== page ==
An awesome new feature to has been introduced to Microsoft Publisher 2010 is the ability to use Data Sources to create "Catalogue Pages". This is like a Mail Merge for design documents. Now, I would have to agree that Publisher isn't the best graphic design program in the market. But it's certainly adequate for simple ticket designs — for example, for a school social. Let's say we want each ticket to have a unique number and an inspiration quote. This is all possible through Publisher and a data source, e.g. an Excel Spreadsheet.
Each document in your book can be numbered, and these numbers can be used as automatic chapter numbers. Automatic will increment from the previous document’s number, or you can choose “Same as Previous in Book” if it’s still the same chapter but broken into two or more parts, or you can arbitrarily number it anything you want to. This can save time if you have a large number of chapters that change order frequently, since the numbers will update automatically.
In bulleted lists, each paragraph begins with a bullet character. In numbered lists, each paragraph begins with an expression that includes a number or letter and a separator such as a period or parenthesis. The numbers in a numbered list are updated automatically when you add or remove paragraphs in the list. You can change the type of bullet or numbering style, the separator, the font attributes and character styles, and the type and amount of indent spacing.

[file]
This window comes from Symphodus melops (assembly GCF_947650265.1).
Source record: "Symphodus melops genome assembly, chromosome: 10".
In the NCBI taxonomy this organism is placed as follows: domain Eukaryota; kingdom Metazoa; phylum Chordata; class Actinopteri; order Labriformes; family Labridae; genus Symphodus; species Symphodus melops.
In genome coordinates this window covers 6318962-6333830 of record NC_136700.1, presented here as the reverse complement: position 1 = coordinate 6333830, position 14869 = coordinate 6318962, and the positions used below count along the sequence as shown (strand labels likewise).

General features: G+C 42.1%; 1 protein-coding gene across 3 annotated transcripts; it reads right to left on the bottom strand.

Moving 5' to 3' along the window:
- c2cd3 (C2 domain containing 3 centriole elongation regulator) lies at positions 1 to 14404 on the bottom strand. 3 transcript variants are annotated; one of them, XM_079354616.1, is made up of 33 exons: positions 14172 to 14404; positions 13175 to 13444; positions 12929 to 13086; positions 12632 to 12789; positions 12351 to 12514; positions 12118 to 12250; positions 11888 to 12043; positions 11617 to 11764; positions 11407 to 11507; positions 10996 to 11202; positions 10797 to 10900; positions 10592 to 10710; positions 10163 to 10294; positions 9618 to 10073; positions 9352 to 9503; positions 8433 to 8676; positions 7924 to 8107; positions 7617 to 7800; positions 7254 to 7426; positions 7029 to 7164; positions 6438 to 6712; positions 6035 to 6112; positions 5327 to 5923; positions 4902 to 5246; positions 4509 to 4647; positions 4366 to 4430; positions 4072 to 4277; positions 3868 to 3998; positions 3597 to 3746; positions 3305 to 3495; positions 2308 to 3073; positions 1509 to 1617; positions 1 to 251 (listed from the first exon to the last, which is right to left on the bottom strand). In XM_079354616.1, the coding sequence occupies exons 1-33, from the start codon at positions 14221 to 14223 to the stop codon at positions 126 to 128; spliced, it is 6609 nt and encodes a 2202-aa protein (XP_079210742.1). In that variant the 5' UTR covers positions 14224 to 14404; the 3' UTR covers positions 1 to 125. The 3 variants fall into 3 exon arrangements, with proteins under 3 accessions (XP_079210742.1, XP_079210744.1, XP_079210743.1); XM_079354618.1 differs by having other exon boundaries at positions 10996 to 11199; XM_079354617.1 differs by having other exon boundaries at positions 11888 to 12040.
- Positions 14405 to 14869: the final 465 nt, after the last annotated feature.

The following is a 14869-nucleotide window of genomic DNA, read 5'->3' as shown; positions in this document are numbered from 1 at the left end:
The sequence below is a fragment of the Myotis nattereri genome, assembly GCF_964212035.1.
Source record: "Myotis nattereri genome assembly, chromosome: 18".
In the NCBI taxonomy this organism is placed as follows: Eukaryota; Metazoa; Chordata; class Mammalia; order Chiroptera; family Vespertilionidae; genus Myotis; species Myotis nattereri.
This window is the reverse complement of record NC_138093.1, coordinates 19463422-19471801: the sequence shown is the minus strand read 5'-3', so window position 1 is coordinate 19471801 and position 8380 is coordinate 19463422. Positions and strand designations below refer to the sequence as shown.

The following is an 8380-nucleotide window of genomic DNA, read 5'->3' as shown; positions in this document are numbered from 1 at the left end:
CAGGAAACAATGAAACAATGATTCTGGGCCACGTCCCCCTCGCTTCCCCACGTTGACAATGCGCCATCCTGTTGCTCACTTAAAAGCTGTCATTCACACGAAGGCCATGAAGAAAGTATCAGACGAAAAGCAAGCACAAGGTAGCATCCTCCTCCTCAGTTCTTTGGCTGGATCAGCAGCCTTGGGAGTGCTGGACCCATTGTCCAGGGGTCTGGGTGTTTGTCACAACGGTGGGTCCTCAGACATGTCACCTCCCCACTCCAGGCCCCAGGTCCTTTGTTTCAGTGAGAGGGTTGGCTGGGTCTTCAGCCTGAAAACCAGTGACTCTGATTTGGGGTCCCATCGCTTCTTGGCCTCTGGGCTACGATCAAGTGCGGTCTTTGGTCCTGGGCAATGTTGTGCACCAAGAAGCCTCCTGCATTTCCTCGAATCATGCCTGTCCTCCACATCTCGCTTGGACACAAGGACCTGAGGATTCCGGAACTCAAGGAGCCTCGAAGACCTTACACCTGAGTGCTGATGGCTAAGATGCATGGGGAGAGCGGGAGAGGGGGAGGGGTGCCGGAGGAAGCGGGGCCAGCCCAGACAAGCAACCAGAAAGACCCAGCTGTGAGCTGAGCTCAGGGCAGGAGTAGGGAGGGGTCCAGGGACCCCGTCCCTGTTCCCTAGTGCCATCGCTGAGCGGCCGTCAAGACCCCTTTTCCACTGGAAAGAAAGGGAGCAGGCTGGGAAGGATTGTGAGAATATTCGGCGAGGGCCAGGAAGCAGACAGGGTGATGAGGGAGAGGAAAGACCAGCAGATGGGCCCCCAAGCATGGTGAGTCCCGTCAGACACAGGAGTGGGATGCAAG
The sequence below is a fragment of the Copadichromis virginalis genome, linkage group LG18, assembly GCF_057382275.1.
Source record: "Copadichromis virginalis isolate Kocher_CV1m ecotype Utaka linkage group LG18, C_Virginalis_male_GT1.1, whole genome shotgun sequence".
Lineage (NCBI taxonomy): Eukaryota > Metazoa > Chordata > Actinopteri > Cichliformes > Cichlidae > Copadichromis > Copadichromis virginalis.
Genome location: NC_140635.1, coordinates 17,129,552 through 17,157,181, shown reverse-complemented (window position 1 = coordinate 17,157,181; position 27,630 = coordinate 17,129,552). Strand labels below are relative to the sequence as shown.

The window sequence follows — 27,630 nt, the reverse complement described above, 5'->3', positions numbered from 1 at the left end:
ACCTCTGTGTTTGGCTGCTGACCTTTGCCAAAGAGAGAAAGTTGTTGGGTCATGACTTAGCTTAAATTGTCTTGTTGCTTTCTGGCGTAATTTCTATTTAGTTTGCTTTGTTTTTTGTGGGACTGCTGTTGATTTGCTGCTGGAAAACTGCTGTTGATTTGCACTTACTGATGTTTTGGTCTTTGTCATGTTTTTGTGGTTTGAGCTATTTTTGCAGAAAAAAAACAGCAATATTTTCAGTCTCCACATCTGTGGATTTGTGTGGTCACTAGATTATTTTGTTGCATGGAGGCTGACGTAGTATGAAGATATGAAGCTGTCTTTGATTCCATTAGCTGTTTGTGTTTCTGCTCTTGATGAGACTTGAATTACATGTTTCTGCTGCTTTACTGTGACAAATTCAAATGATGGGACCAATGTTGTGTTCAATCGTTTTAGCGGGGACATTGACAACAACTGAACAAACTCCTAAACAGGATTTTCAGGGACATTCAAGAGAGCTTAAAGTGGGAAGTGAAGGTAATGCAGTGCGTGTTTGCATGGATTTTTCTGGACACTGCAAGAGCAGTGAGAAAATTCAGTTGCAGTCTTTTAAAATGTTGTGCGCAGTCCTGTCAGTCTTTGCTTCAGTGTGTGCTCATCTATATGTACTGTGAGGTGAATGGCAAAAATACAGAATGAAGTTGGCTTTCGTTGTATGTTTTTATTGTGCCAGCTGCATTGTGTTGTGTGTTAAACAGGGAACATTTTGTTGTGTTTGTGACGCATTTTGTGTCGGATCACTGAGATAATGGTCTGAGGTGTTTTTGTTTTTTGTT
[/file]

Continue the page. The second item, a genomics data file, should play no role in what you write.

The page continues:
In records containing punctuation, enclose data in a single occurrence of subfield ǂq in parentheses. Enclose data in multiple occurrences of subfield ǂq in one set of parentheses and separate individual occurrences of subfield ǂq with a space, semicolon, space. Omit any punctuation from the end of the field unless it ends with an ellipsis, hyphen, closing parenthesis, exclamation point, question mark, or period following an abbreviation.
There are three settings we need to embed in this field. The first is to tell it what kind of numbering we want to do (in this case, “First, Second, Third”), what case we want to use (upper case, title case, etc.), and a switch to tell Microsoft Word to increment the numbers. Click each of these settings as shown below, being sure to click Add to Field after each one:
Law firms use numbered lists daily to prepare contracts, pleadings, letters and memos. Word makes activating and customizing numbering fairly straightforward. You can create simple numbered lists, such as A, B, C and 1, 2, 3. You can also customize these lists to setup specific numbering styles for your firm and practice group. Multilevel lists such as I, A, 1 are handled through Word's Outline Numbering feature, which is explained later in this chapter. Many firms rely on outline numbered lists to draw up contracts and pleadings. Like numbered lists, outline numbered lists can be customized.